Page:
"It's a free e-commerce platform where Irish businesses can get online and start trading quickly and easily," Grace Tallon explained.
"Businesses can also use the site to collaborate on offers and deliveries. And people can go there to support local and buy Irish."
Learning the online ropes
For those businesses hoping to make a longer term investment in their online presence, there are a number of online training options aimed at getting their business from the main street into the virtual trading space.
Facebook is running a free weekly training event online called 'Boost with Facebook'. It goes live on Thursdays at 12pm.
The first was held last Thursday in partnership with Shopify and covered the basics of building a website.
Future seminars will look at topics such as marketing your product effectively on mobile, hosting a virtual event and using different channels to communicate with a diverse range of customers.
"We will walk entrepreneurs through a step by step guide on how they can adapt and even thrive during these challenging times," Ciaran Quilty, Vice President of Global Business Group at Facebook said.
Facebook also recently announced a $100 million grant programme to help 30,000 small businesses in 30 countries around the world, including Ireland. That could equate to an amount of over €3,000, which in these challenging times, is worth inquiring about.
The Digital Marketing Institute is also offering training courses in the use of digital marketing channels, social media marketing and e-commerce strategies among other areas. They're available free of charge through its Power Membership programme.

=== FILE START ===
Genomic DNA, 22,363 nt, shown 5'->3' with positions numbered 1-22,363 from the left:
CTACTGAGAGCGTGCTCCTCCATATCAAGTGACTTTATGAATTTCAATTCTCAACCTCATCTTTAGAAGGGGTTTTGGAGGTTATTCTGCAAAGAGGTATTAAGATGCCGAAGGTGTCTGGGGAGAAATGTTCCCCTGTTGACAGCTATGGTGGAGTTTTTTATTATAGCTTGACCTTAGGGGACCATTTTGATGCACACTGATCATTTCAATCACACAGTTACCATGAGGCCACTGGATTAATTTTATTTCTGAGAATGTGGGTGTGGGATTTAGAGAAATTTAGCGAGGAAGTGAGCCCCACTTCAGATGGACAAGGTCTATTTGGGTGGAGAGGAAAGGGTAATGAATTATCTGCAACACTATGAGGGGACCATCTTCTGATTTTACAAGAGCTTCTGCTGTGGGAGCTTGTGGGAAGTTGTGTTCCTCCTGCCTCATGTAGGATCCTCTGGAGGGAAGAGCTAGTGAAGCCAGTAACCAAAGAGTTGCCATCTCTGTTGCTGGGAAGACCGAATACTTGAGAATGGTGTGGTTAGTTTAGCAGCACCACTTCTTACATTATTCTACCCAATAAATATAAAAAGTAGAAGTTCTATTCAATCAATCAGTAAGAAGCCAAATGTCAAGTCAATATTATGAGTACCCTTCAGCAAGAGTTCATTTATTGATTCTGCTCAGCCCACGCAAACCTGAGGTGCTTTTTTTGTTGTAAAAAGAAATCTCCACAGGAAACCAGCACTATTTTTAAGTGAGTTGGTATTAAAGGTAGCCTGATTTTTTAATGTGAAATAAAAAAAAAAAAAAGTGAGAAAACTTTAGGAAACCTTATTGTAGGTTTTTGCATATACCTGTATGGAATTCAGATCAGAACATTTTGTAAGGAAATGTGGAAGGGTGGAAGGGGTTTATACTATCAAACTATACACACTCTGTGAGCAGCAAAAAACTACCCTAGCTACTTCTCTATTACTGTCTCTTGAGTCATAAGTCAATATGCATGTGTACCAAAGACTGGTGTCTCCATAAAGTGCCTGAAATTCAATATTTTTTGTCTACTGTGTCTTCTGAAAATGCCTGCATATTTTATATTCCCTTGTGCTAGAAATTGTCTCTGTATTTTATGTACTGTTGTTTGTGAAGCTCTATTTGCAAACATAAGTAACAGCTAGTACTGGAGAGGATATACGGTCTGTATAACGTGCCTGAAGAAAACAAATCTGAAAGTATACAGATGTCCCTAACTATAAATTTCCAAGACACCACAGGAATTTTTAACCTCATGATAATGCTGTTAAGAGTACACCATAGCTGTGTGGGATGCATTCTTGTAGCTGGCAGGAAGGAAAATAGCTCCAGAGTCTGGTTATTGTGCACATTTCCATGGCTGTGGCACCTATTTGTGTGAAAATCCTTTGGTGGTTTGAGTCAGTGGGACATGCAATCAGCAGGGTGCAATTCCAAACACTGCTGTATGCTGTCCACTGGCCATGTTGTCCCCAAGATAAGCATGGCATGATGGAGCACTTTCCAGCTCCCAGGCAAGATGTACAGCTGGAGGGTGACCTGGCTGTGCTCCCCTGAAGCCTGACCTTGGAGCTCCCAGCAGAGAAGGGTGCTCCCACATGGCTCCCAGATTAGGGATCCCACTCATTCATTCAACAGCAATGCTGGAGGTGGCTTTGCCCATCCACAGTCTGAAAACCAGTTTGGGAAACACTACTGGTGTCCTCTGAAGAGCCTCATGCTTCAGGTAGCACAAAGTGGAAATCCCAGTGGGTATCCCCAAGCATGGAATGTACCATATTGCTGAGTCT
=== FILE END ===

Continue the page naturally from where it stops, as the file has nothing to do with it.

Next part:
And the Small and Medium Enterprise Association, ISME, together with Griffith College, is also running a series of free online workshops, aimed at helping the SME sector to put strategies in place to help them recover from the impact of the pandemic.
The workshops take place from 10.30 am to 12.30pm on Mondays, Wednesdays and Thursdays and are available to view upon registration with ISME or Griffith College, via their websites.
Making the leap to digital
The prospects of trading online can be daunting for businesses who haven't conducted commerce in the online domain before.
And while the various training courses on offer are a great support in giving businesses the tools to get themselves online, they will likely need guidance on their journey.
The eCommerce Association of Ireland has established a task force of professionals to assist businesses as they make the transition. And they're looking for more people with expertise in the area to sign up.
"We are asking company leaders who have experience in startups, established online services and those who have been trading online for a long time to get involved," Niall Bodkin founder of the eCAI said.